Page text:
Tuesday, 29 September 2015

Main Range 060. Medicinal Purposes by Robert Ross (August 2004)

The debut Big Finish script from Robert Ross – best known as a chronicler of British comedy through the ages – is much darker than you’d expect from a man with such a resume. Medicinal Purposes takes us to the evocative world of 19th century Edinburgh – one of my favourite cities in the world, and one which curiously enough allows you to feel as though you’ve stepped back into the 1820s if you go down certain half-deserted streets. This is the Edinburgh of Sir Walter Scott, and, a tad later, of Robert Louis Stevenson – and indeed there’s a definite whiff of Dr Jekyll & Mr Hyde macabre about proceedings (which Ross ties into the story in a crowd-pleasing little touch). If Hinchcliffian horror is your thing, then grave-digging and brutal nocturnal murders are perfect material for a Doctor Who story. In fact, permitting the Doctor to meet Burke and Hare is just the sort of homage I can imagine Holmes doing in 1977. The central mystery of why Burke appears to be forgotten – taking a familiar pair and making the unusual decision to split it in two; Holmes without Watson, Tom without Jerry – is a nice hook for the earlier parts of the story, although this is a slow one to get started.

Evelyn, who’s lamentably side-lined in this one, observes early on that her travelling companion is “not like the Doctor I know and love”. She’s not wrong. He starts off rather bumbling – blustering his way through his first meeting with prostitute Mary Patterson – but soon develops an uncharacteristically gleeful interest in Burke and Hare. Quite why he is so enthused about meeting two such odious types – especially for a mere narcissistic name-drop, merely to be able to have said he’d told them, “Well done and keep up the good work!” – is difficult to explain. He’s got a pragmatic view of the West Port Murders, taking in the bigger picture, considering them a fundamentally beneficial advancement in terms of human anatomical understanding; if that means brushing under the carpet that they murdered a few insignificants, surely there’s still a teleological justification? (see Evelyn’s cynical take on the Doctor’s philosophy of pragmatism: “The Doctor balances every hardship, every heartbreak, with the positive result. The broken eggs are fine if the omelette tastes good.”) With the obvious caveats that the Doctor is written differently from adventure to adventure, the issue is this simply isn’t the Doctor we left at the end of Arrangements for War. Very, very oddly managed placing when it comes to character continuity. The relationship between the Doctor and Evelyn doesn’t feel right, either, as it’s far too antagonistic – I suppose all sorts of incidents could have happened between the two stories, but even so, look at his “didn’t you appreciate that I’d be concerned?” anger when Evelyn returns from an undercooked police custody subplot. The Doctor of Arrangements for War would’ve asked straightaway if she was alright.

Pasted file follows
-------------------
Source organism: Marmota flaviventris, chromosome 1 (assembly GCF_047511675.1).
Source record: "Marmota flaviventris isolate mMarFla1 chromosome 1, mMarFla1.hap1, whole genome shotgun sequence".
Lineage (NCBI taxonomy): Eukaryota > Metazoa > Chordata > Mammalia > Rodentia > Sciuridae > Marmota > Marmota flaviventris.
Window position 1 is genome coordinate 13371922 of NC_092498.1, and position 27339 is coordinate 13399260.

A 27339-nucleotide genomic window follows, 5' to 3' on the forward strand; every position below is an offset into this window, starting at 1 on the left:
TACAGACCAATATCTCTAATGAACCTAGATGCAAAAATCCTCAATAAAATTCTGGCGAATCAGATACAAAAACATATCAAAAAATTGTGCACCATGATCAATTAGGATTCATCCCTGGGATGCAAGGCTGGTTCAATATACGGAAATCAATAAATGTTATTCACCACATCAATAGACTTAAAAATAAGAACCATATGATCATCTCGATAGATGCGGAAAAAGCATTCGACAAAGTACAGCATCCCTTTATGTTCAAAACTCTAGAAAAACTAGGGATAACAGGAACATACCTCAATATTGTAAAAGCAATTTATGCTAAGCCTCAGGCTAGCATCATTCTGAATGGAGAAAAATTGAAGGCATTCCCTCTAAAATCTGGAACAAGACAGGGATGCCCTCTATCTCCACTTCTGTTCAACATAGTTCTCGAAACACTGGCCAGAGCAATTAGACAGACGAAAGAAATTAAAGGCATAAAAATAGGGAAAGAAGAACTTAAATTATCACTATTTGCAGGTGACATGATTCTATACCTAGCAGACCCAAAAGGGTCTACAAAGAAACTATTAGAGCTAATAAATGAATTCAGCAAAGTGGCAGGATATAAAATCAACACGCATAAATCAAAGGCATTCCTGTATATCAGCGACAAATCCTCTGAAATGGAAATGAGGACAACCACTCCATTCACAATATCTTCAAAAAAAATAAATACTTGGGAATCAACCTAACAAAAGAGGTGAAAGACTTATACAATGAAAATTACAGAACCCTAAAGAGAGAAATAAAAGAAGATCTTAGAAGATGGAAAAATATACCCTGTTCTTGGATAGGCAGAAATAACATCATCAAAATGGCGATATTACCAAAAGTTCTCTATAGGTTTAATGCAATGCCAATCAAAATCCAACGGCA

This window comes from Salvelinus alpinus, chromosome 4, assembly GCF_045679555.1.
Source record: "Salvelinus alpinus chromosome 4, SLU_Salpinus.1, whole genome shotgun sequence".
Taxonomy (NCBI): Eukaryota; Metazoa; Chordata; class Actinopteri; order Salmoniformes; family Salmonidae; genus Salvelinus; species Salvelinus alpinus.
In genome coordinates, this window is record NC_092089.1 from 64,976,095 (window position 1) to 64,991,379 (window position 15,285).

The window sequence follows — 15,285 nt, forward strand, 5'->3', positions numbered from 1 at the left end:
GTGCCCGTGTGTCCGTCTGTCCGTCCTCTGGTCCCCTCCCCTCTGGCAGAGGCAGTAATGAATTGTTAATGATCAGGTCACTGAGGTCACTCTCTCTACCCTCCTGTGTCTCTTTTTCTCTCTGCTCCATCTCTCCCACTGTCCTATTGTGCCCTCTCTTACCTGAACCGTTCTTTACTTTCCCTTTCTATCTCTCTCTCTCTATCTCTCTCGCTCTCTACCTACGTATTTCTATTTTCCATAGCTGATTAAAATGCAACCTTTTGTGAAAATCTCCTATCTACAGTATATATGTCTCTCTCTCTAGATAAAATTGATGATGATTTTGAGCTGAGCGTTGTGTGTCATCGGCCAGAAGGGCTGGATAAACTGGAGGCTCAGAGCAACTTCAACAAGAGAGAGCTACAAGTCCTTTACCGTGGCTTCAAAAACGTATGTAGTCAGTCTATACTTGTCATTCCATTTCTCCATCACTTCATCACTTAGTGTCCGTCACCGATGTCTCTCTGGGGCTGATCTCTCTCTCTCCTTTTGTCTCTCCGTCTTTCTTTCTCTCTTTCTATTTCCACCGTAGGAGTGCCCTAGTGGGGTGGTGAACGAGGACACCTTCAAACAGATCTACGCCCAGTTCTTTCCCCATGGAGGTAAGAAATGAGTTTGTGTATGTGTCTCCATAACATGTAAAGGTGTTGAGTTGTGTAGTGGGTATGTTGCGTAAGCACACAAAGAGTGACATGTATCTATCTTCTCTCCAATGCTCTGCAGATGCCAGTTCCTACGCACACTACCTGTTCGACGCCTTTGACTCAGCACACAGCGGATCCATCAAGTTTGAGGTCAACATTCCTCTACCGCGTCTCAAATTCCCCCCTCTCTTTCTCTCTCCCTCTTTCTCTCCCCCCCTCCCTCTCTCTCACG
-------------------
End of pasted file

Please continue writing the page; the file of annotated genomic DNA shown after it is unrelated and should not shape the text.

One of the big draws in the cast is Leslie Phillips, who’s frankly exceptional as the infamous, sneering Doctor Robert Knox, sitting in his laboratory and soliloquising as if directly to his avid listeners; I look forward to seeing him around in future releases, if his escape here is anything to go by. He’s the elite figure here, both in his traditional role as an educated medical man and his guise as a visitor to puny Earthlings from beyond the stars, he too insisting on “the wider picture” and jeering about “you or your class”; as with the last couple of releases, there’s an angry Trainspotting-style undercurrent to all the bodysnatching (“another philanthropist, satisfying his need for constant attention by sucking the lifeblood of the poor unfortunates that populate this fair city of ours?”) – after all, it’s only the “whores and peddlers” they go after. As a polar opposite, David Tennant is cracking as ever playing the giggling, childlike local “halfwit”, Daft Jamie. Between his performance and Ross’ scripting, I feel they bypass silly parody and land squarely in “sympathetic portrayal”. He’ll break your heart. It goes without saying that Glenna Morrison is just spot-on as Mary, inhabiting the role perfectly, imbuing her with gutsiness and vulnerability in equal measure.